Police break trafficker ring linked to China
Two-year investigation into people smugglers leads to 75 arrests in raids in Spain and France
A gang that allegedly charged Chinese citizens up to €50,000 (£43,000) to enter Europe and the US, and which is thought to have fuelled the illegal sex trade in the West, has been broken up following a joint Spanish and French police operation.
More than 70 suspected people-traffickers were arrested after a two-year investigation into the network. Spain's Interior Ministry said that two central figures at the European end of the operation, reportedly based in Barcelona, were among the 51 arrested in Spain and 24 in France.
Officials alleged that in return for thousands of pounds, the smugglers would provide false passports and other necessary permits to leave China and enter Europe or the US.
Chinese nationals were ferried to destinations including Britain, Spain, France, Greece, Italy, Turkey and the US. Those who could not afford to pay were locked into repayment schemes that often saw them end up in prostitution, investigators said.
The extent of the people-smugglers' association with Chinese organised crime has not been revealed by prosecutors. They claimed yesterday that "employees" of the organisation would provide safe houses for the Chinese "passengers", while false documents were prepared, usually for entry to the UK or US. The group "pinned" or shadowed the migrants throughout their journey. This was said to have been undertaken by fully trusted members of the gang who had in-depth knowledge of airports and cities on the transfer run.
It is claimed that organisers constantly altered the routes and documents used to move people based on the success or failure of previous trips, in order to better avoid detection of their charges.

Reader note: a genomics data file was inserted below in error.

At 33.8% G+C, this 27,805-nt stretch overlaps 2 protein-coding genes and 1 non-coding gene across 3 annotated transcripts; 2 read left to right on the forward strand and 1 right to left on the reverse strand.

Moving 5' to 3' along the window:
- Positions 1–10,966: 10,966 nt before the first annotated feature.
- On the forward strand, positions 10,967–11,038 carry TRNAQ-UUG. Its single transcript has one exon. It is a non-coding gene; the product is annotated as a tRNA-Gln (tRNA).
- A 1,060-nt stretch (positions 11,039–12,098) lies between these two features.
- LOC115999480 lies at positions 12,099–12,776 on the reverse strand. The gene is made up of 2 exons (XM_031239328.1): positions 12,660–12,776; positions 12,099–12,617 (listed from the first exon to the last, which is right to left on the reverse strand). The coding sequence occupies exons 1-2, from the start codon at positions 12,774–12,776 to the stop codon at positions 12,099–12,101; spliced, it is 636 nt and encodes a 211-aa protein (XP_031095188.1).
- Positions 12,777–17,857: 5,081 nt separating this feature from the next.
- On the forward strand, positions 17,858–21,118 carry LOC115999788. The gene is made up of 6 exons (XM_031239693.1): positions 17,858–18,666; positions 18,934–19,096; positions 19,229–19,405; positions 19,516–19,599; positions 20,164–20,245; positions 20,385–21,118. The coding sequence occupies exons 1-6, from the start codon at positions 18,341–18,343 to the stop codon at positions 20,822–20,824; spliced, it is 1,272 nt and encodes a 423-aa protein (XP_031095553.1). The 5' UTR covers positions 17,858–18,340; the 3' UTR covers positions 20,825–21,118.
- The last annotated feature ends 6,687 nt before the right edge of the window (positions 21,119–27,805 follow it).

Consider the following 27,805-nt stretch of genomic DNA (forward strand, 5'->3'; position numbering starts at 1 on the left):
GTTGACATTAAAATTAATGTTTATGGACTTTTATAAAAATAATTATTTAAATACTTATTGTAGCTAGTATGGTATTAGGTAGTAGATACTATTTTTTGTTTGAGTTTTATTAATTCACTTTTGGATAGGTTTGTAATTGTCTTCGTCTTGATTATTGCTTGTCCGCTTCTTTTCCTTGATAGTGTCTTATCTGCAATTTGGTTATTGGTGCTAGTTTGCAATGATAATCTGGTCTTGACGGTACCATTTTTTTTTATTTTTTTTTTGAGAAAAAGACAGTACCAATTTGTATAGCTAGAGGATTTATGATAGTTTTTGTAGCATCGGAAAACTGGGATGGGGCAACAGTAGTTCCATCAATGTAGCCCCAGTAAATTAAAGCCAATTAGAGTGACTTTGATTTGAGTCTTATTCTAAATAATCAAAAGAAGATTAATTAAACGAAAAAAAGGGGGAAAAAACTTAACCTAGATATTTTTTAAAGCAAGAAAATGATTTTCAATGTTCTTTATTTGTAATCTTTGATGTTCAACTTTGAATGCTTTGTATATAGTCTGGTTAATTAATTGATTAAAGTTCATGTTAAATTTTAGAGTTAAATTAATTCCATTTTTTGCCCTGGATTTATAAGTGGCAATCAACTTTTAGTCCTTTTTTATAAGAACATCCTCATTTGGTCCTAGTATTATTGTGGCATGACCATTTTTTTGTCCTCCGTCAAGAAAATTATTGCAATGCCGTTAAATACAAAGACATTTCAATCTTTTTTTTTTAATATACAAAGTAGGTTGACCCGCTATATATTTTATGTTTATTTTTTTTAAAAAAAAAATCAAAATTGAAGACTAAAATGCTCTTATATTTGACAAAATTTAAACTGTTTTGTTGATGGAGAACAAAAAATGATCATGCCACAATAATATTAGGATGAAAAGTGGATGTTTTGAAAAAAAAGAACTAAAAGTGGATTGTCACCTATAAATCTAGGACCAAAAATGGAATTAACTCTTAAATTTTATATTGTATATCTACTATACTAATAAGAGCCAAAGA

The transportees were given instructions on how to pass unnoticed at border controls and were advised to camouflage themselves among tour groups, investigators said.
They added that a total of 81 false passports from countries including Taiwan, Korea, Malaysia, Japan, Hong Kong and Singapore were seized. All the counterfeits had been produced in China.
Spanish and French authorities also seized materials used for forgery such as laptops, scanners, UV lamps, rubber stamps and ink pads, as well as 11 telephone terminals, cash and other documentation.
The total number of people to have been smuggled from China remains unconfirmed.
The gang's main European hub is thought to have been Barcelona's Prat de Llobregat airport, with the city acting as a springboard to the passengers' final destinations.
According to the Interior Ministry, in 2011 an investigation was launched into the complex operation "dedicated to aiding and abetting illegal immigration and tangentially to human trafficking for purposes of sexual exploitation".
The smuggling organisation is said to have been well structured and hierarchical, with its chief based in China and established independent cells operating in different countries with "the greatest secrecy".
The EU and US have come to recognise that human-trafficking through Spain is an increasing problem, but Spain has been taking more measures to protect people, particularly women and children. In March, Spanish police uncovered two prostitution rings in Madrid that were being run by Romanians.
Elsewhere, six migrants drowned yesterday after their boat ran aground on a sand bar off a popular Sicilian beach and they tried unsuccessfully to swim to shore. About 90 others on board survived, authorities said.
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